I. Thus I introduce to you the text, and I would have you notice, dear friends, that in that text there is first of all a hint, A SOLEMN HINT, OF WARNING. It begins thus: "While the earth remaineth." I hear a sound in the bowels of the text like subterranean thunder. The voice of the text is a voice of mercy, but there is an undertone of "terrible things in righteousness." "While the earth remaineth" implies that the earth will not always remain. There is an end appointed of the Most High, and it will surely come: then the seasons will melt into the endless age, and time shall be promoted into eternity. The earth hath remained now century after century; alas! it has but little changed towards God. The whole world still lieth in the wicked one; darkness covers the earth, and gross darkness the nations. Jehovah hath a people, "a remnant according to the election of grace," and for their sakes the earth remaineth yet a little while; but its end draweth nearer every hour. "God hath appointed a day in the which he will judge the world in righteousness by the man Christ Jesus." An hour is set when mercy shall no longer hold back the axe from the barren tree, and forbearance shall no more restrain the angel with the sharp sickle from reaping the vintage of the earth. Love now journeys to and fro among the sons of men, with the voice of trembling pathos, pleading with them to be reconciled to God; but her mission will come to an end, the day of grace will be over, and the reign of judgment will come. Let us not reckon too much upon this world's enduring even for a little while; let us not set our love upon anything that is upon it; for here we have no continuing, city. "The things which are seen are temporal;" the world therefore shall pass away, and all the works that are therein shall be burned up: even "The elements shall melt with fervent heat." There is a day coming when floods of fire shall be let loose: they shall fall from above, and burst upward from below, and all material things shall be melted in one common conflagration. Poor world! thou, too, art surely doomed! God is gracious to thee, but thou art as a wreck drifting upon the rocks, or as a tree waiting for the axe. Believers in the testimony of God can joyfully say, "We, according to his promise, look for new heavens and a new earth, wherein dwelleth righteousness:" therefore we are not dismayed.
    I would have you notice again, dear friends, that the time when the earth shall no longer remain is not mentioned. The warning is left indefinite as to time, though definite enough as to fact. The expression, "While the earth remains," is proof enough that it will remain only for a season; but it is dumb as the tongue of death as to the date when that season shall close. "The whole creation groaneth and travaileth in pain together until now;" but when the hour of her deliverance shall come the best instructed cannot tell. Do not attempt to prophesy, and especially do not venture upon dates. "It is not for you to know the times or the seasons which the Father hath put in his own power." "Of that day and hour knoweth no man, no, not the angels of heaven, but my Father only." The uncertainty of the end of all things is intended to keep us continually on the watch. We are to remain upon the tiptoe of expectation, and never to dream that we can reckon upon a certain length of time before the great and terrible day of the Lord. If you knew when Christ would come you might be tempted to spend the interval in neglect and wantonness; but as it is written, "In such an hour as ye think not the Son of man cometh," it is the Lord's intent that you should stand with your loins girt and your lamps trimmed, waiting for the midnight cry, "Behold he cometh."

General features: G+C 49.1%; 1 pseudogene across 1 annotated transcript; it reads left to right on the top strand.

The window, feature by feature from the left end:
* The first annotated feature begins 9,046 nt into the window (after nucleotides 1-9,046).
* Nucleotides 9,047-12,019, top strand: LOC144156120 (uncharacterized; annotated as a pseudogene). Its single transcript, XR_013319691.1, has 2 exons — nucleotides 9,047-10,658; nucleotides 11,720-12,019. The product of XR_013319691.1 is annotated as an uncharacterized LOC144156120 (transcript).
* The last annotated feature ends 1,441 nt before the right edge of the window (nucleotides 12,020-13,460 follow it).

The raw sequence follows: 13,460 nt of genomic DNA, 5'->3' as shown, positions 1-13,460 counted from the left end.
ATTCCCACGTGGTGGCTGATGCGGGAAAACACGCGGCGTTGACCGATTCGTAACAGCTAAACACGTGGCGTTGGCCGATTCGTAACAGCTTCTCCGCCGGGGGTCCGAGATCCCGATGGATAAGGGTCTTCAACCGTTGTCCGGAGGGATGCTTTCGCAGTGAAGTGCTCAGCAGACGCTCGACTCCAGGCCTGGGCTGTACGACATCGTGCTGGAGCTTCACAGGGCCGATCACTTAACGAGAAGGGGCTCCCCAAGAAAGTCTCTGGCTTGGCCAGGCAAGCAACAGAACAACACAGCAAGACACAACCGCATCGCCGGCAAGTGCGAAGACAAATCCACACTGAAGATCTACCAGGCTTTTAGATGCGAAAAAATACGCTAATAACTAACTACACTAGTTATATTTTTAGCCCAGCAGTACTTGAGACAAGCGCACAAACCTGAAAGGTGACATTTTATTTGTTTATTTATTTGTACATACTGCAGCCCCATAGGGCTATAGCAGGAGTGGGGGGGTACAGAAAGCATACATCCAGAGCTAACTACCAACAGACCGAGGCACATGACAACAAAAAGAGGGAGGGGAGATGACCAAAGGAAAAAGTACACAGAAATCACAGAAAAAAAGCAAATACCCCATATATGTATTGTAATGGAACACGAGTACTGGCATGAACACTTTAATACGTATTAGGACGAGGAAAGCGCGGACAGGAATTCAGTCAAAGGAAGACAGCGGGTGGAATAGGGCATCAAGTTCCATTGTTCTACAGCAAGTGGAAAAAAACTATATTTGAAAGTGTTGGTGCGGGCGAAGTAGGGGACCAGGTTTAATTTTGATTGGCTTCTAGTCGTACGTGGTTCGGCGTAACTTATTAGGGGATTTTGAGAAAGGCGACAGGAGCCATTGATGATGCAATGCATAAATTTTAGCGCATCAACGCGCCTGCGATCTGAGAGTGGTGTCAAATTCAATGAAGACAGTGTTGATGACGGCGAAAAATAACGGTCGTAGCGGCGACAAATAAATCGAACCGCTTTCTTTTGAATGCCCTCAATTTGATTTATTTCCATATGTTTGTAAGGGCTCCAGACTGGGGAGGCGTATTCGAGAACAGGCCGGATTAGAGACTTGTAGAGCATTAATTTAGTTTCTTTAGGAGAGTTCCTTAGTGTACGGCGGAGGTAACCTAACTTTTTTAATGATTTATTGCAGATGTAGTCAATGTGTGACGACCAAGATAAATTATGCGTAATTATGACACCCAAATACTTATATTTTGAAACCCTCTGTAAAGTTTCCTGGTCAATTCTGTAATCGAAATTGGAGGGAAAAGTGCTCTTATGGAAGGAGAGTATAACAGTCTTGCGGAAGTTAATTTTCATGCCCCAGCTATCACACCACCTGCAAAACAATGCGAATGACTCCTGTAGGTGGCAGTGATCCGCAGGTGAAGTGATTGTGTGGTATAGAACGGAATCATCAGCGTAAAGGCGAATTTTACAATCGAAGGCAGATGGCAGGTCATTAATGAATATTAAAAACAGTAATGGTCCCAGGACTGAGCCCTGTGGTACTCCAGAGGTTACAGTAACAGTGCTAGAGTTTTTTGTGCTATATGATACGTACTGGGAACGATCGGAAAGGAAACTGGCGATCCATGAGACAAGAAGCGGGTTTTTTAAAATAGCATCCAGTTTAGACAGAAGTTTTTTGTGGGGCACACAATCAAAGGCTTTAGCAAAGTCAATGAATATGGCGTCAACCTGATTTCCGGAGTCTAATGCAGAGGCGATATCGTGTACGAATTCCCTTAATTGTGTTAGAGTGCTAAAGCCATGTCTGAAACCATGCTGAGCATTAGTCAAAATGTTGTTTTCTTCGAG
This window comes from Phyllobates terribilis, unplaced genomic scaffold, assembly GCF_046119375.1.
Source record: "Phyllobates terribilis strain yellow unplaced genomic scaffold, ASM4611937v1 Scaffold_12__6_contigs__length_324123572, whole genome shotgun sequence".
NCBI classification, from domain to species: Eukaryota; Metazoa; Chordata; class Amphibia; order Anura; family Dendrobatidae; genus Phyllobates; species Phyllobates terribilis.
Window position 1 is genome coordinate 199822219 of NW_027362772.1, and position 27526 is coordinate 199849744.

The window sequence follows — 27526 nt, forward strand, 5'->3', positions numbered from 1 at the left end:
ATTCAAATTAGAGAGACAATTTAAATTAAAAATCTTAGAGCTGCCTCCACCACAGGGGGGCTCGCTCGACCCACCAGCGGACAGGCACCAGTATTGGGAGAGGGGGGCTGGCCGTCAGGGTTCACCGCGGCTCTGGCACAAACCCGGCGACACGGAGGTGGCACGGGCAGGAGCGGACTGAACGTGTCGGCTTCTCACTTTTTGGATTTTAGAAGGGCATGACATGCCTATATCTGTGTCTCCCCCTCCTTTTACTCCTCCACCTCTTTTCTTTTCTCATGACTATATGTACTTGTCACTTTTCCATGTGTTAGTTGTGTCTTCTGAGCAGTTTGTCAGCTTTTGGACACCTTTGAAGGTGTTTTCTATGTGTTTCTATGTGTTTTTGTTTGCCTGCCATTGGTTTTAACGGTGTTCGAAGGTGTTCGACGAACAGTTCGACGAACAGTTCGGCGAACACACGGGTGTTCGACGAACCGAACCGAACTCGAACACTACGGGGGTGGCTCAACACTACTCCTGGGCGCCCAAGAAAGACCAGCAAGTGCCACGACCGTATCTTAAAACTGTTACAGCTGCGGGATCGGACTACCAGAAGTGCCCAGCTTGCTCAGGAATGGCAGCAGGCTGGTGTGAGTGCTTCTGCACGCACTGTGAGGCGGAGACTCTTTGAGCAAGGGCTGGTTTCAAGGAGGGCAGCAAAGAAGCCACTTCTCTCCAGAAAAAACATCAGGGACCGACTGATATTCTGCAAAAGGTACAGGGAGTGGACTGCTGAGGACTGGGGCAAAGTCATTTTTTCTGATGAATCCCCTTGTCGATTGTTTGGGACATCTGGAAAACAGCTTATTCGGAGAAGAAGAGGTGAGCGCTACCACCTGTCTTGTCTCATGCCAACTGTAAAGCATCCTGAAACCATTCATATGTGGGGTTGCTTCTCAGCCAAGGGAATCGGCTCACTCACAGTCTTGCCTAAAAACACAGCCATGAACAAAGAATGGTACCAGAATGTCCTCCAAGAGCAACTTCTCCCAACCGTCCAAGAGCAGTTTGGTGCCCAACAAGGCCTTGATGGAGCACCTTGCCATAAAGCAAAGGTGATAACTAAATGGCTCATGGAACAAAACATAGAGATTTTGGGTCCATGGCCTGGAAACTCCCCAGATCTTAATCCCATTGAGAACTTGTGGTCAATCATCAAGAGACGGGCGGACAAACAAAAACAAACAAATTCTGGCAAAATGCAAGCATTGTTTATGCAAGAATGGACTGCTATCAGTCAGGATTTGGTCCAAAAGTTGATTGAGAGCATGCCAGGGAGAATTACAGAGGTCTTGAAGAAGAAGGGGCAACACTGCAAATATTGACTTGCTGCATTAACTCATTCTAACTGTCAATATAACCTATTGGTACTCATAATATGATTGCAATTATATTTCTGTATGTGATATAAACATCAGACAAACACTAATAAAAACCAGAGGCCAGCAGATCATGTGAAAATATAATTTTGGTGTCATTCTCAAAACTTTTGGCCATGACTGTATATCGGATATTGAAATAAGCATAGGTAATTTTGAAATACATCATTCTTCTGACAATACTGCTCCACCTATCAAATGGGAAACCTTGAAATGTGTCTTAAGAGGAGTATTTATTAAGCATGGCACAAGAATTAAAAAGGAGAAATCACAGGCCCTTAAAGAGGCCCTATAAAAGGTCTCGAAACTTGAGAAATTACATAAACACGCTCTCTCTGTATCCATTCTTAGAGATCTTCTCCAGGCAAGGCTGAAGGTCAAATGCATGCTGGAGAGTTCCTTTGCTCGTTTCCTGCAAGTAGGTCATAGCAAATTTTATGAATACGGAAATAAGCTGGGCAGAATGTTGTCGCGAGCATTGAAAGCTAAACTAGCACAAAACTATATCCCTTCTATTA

Let me further remark that the day when the remaining of the earth shall cease cannot be very far off; for according to the Hebrew, which you have in the margin of your Bibles, the text runs thus: "As yet all the days of the earth, seedtime and harvest shall not cease." The "while" of the earth's remaining is counted by days; not even months or years are mentioned, much less centuries. The earth seems grey with age to us, but in the language of inspiration the present stage of its history is reckoned by days. There will one day come a last day, and let us not reckon that the time is distant, for Peter saith, "The end of all things is at hand;" and he adds, "Be ye therefore sober, and watch unto prayer." "The Lord is not slack concerning his promise, as some men count slackness." One day is with the Lord as a thousand years, and a thousand years as one day. If geologists speak correctly concerning the history of the world, it has lasted many myriads of years already, and passed through many periods before it came to that which is described in the first chapter of Genesis. The era of man is that which God describes to us by the inspired penman; and we are led to believe that this era will be a very short one. From the day when God fitted up this earth for the abode of man to the time when he shall consume it with fervent heat, there will be comparatively a very short space of time. God lives by millions of years; therefore, a few thousand years to him are but as a watch in the night. Let it be thus far understood by us that this dispensation is not to be a protracted one, and that the duration of the world in its present state is to be exceedingly brief as compared with preceding and succeeding ages. The life of this present evil world is but a span; it also is of few days and full of trouble. But I must also add that the era of sin and grace is crowded with marvellous manifestations of the glory of God in infinite love and mercy.